Happy Thanksgiving! Regularly Scheduled Articles Will Resume Monday, December 1
May 26, 2011
Return of the Prodigal Sluggers
Activated DH Jim Thome from the 15-day disabled list. [5/23]
The Twins aren’t in good shape in the Central, but at least their roster no longer resembles the cast of The Walking Dead. Jim Thome’s march to 600 homers should offer some opiate for the masses of Minnesota fans distraught over the team’s last-place start, and Jason Repko’s return allows Ben Revere to go back for more Triple-A seasoning. This might be a good time to discuss the accomplishments of Glen Perkins, whom the Twins will have to do without for a while. The southpaw entered this season with a career ERA over five and had spent most of his career as just another in the series of soft-tossing control artists whom the Twins have minted en masse in recent years. Perkins had a prospect pedigree and a St. Paul birthplace going for him, but he wasn’t shaping up to be one of the more successful Radke clones, so the Twins decided to try something different, making him into a reliever late last season.
Pitching out of the bullpen in September, he added a couple of ticks to his heater and struck out a batter per inning, transforming himself into an asset, albeit one with a lower ceiling. Used exclusively in relief for the first time this season, he’s continued to fan roughly a batter per inning while maintaining an average fastball speed around 92. It’s always best to make sure a pitcher can’t hack it as a more valuable starter before settling for another bullpen arm, but the Twins did well to cut their losses and get a viable late-inning reliever out of a rotation retread.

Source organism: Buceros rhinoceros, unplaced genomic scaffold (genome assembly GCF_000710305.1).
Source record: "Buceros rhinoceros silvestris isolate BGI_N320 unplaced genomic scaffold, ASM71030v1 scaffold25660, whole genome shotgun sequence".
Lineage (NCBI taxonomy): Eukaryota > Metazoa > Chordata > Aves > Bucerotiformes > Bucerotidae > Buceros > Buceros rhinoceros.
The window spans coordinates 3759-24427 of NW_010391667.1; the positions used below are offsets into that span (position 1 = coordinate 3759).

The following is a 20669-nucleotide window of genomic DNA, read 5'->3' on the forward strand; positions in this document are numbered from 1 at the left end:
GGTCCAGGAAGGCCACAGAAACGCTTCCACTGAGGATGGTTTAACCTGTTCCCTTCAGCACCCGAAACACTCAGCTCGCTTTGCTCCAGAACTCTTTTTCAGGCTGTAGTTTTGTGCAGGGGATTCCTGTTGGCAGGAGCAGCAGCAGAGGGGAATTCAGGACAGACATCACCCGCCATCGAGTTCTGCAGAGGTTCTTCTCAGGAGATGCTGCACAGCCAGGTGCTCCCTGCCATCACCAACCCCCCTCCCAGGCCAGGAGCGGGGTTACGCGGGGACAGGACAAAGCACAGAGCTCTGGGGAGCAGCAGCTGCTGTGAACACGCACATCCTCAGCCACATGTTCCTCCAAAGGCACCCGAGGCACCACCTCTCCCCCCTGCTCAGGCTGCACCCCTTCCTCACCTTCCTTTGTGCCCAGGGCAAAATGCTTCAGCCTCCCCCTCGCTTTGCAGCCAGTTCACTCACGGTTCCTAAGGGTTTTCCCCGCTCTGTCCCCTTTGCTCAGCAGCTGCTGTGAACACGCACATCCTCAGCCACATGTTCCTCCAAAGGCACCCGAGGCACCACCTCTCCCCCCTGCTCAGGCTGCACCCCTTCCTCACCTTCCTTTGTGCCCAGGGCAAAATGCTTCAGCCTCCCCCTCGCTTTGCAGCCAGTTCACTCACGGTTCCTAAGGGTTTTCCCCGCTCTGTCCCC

Signing DiNardo is a depth move for the Athletics, whose rotation has been decimated by injuries to Dallas Braden, Rich Harden, Brandon McCarthy, and Tyson Ross. The southpaw was released by the Red Sox in spring training, and he hasn’t seen any major-league action since 2009. DiNardo is the owner of a combined 4.23 ERA between Double-A and Triple-A, a 5.36 ERA in the majors, and a 5.09 ERA for the Long Island Ducks of the independent Atlantic League, for whom he was pitching before the A’s snapped him up, so there really isn’t much in his record to recommend him—you’d have to go back to his age-23 season in High-A to find something nice to say about his statistics.
Having witnessed DiNardo'spitching firsthand in 2007-2008, the A’s might be expected to be among the last teams to sign him up for another tour of duty, but sometimes it’s difficult to resist the sight of a familiar face in times of need. More likely than any scenario that has Billy Beane harboring any lingering fondness for a man who walked 63 and struck out 71 in 154 1/3 innings as an Athletic is one in which DiNardo won’t throw a pitch in anger for the A’s unless a few more major-league starters are added to the scrap pile. DiNardo is depth that the A’s hope they won’t have to draw upon, but his presence does save them from having to rush someone more promising to fill a hole in Triple-A. Once that purpose is served, Beane can sit down beside Lenny and remind him about how they’re going to live off the fatta the lan’ and tend rabbits before tenderly designating him for assignment.
Outrighted Dan Johnson to Durham Bulls (Triple-A). [5/24]
By the time PECOTA darling Dan Johnson reached the end of his string with the Rays, he likely would have been thrilled to boost his batting line up to its 10th-percentile projection. PECOTA produced a rosy .245/.367/.464 weighted-mean forecast for Johnson, which would have given him a .297 TAv and helped the Rays forget Carlos Pena fairly quickly. That seemed overly optimistic even before the season started, but Johnson had managed to turn in a .254/.343/.559 performance as the Rays DH from August 1 of last year onward, so between that and some respectable stickwork with the A’s earlier in the decade, there was at least some precedent to suggest that the Rays might have the makings of a respectable replacement for Pena.